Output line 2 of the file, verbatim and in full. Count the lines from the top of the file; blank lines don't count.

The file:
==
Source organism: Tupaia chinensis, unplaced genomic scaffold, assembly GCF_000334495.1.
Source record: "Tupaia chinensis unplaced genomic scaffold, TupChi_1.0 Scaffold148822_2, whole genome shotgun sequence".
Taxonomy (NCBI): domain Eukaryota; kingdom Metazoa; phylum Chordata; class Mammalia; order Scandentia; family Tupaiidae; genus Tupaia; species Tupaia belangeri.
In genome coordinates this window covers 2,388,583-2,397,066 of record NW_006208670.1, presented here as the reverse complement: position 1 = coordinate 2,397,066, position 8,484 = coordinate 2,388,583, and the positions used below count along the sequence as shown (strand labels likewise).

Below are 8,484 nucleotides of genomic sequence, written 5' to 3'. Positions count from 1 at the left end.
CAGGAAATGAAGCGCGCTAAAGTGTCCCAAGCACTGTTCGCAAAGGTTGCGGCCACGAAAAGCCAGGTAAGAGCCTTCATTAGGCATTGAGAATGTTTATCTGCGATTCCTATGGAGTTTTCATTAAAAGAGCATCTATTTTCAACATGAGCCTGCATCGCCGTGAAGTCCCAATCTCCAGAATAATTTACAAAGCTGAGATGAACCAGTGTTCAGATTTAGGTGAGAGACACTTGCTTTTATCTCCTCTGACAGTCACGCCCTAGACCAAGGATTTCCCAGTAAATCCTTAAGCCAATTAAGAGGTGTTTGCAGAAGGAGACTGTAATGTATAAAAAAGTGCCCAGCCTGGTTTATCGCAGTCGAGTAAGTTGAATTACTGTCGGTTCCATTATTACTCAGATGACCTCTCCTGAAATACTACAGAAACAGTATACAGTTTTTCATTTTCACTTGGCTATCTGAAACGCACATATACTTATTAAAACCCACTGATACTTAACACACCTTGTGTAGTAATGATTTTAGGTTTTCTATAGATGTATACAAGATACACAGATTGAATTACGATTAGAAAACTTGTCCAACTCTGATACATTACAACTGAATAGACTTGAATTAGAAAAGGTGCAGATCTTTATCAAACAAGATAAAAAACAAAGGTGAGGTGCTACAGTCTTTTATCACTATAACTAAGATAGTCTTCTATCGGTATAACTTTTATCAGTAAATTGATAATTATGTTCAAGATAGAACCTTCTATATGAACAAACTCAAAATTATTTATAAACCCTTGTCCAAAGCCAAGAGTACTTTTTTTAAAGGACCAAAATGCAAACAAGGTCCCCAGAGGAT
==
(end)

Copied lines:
Source record: "Tupaia chinensis unplaced genomic scaffold, TupChi_1.0 Scaffold148822_2, whole genome shotgun sequence".